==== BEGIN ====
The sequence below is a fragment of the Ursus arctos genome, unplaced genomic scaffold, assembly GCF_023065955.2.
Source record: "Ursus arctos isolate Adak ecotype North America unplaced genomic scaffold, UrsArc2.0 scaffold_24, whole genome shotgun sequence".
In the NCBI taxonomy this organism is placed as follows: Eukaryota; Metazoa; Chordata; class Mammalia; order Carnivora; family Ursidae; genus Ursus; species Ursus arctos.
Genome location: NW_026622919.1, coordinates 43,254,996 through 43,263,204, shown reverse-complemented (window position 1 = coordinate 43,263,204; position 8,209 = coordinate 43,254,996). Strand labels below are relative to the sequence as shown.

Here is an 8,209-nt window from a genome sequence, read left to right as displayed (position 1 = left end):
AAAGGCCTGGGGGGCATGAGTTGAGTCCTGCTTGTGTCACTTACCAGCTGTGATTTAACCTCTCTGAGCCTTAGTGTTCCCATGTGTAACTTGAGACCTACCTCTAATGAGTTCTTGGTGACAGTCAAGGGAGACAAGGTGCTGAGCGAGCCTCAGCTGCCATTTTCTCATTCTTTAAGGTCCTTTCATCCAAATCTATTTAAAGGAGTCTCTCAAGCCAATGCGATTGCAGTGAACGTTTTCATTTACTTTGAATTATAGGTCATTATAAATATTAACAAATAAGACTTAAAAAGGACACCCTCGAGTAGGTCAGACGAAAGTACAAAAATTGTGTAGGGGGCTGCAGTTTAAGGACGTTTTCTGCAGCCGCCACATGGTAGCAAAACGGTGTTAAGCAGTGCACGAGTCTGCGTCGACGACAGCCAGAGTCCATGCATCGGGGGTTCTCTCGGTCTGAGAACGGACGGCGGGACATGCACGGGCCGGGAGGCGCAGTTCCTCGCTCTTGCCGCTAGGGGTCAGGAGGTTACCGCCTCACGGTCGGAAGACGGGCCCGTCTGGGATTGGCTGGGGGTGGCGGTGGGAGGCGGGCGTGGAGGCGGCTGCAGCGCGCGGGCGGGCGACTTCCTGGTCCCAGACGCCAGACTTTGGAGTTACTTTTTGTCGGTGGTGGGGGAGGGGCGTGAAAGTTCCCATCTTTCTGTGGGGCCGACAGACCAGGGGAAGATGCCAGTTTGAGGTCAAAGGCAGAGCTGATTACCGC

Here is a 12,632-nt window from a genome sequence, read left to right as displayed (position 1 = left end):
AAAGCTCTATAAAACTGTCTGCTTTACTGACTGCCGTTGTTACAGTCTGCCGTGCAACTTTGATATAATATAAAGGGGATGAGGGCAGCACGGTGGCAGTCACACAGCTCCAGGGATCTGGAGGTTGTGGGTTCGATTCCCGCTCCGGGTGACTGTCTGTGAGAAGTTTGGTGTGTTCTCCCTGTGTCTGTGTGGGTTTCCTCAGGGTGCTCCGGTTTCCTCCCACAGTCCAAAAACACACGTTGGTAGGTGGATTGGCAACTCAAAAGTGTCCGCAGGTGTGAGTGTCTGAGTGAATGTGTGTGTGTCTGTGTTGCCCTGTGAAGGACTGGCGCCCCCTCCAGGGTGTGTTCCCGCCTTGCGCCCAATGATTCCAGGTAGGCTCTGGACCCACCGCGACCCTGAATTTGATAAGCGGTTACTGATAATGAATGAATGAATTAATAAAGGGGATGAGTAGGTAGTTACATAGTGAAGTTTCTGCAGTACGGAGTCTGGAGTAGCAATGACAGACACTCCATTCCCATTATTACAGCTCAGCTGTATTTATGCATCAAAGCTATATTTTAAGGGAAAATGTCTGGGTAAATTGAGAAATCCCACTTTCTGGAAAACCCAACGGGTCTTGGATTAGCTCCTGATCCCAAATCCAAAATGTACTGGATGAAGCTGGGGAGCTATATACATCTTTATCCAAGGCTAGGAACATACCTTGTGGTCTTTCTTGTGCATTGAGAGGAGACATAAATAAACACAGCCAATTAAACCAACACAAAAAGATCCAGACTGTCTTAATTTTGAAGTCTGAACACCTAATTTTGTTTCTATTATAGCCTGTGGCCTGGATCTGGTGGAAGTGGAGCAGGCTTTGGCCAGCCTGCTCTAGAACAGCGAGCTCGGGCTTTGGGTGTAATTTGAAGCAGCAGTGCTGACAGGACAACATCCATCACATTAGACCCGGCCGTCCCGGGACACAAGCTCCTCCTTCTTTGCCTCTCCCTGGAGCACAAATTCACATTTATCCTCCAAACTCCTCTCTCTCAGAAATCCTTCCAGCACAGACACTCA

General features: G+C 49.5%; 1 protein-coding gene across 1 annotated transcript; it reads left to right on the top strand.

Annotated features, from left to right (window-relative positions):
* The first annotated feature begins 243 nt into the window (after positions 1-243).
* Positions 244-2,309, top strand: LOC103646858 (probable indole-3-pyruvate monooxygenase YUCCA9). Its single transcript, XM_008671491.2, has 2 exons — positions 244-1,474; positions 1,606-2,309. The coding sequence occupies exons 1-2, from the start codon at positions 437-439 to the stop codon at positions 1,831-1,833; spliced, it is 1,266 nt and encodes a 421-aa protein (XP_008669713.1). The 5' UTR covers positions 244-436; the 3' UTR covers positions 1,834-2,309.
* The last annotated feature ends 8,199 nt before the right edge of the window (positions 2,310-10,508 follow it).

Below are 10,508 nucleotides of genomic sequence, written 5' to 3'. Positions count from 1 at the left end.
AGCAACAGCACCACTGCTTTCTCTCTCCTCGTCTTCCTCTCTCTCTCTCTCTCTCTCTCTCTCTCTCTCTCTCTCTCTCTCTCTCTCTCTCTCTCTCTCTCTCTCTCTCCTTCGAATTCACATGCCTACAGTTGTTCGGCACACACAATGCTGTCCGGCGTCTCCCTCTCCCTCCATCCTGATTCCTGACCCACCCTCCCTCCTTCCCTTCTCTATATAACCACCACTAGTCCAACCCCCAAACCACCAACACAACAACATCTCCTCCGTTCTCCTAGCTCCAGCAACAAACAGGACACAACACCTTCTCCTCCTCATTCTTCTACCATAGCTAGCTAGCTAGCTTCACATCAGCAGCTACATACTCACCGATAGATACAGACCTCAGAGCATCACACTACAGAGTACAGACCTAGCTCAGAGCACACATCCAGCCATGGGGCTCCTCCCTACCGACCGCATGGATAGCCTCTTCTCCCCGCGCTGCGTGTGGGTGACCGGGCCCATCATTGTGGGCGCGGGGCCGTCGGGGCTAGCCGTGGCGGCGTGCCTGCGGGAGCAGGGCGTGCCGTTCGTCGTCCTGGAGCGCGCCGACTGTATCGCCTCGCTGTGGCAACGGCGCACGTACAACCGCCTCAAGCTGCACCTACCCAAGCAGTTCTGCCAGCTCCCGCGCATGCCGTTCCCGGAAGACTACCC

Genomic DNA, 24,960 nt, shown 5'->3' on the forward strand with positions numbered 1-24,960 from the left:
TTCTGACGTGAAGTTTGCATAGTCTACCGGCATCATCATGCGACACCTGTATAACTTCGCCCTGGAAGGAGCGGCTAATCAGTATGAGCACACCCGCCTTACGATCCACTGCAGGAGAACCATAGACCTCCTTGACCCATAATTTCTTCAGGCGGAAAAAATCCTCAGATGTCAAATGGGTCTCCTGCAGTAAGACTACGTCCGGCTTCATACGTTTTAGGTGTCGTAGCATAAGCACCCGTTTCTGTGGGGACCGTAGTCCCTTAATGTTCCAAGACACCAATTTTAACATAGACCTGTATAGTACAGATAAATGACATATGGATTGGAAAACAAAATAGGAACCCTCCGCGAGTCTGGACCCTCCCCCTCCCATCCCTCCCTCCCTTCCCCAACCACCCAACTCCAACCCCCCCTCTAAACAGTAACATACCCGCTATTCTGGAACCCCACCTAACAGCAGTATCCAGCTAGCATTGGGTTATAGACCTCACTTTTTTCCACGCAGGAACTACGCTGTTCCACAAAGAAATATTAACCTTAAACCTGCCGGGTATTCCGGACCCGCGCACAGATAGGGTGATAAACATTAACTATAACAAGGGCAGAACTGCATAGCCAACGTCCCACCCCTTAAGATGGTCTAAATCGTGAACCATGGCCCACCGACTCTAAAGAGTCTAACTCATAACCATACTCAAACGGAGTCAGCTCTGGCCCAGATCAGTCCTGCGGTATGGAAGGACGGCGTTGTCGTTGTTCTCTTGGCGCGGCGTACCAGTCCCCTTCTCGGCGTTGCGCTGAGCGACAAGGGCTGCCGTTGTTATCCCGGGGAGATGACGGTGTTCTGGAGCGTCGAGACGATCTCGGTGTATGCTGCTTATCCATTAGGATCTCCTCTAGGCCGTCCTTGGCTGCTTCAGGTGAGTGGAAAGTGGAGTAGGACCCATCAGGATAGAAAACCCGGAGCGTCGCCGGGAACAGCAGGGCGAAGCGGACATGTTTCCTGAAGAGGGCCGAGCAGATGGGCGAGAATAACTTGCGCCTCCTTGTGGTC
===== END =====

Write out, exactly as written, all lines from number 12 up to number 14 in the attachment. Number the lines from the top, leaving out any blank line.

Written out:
* Positions 244-2,309, top strand: LOC103646858 (probable indole-3-pyruvate monooxygenase YUCCA9). Its single transcript, XM_008671491.2, has 2 exons — positions 244-1,474; positions 1,606-2,309. The coding sequence occupies exons 1-2, from the start codon at positions 437-439 to the stop codon at positions 1,831-1,833; spliced, it is 1,266 nt and encodes a 421-aa protein (XP_008669713.1). The 5' UTR covers positions 244-436; the 3' UTR covers positions 1,834-2,309.
* The last annotated feature ends 8,199 nt before the right edge of the window (positions 2,310-10,508 follow it).

Below are 10,508 nucleotides of genomic sequence, written 5' to 3'. Positions count from 1 at the left end.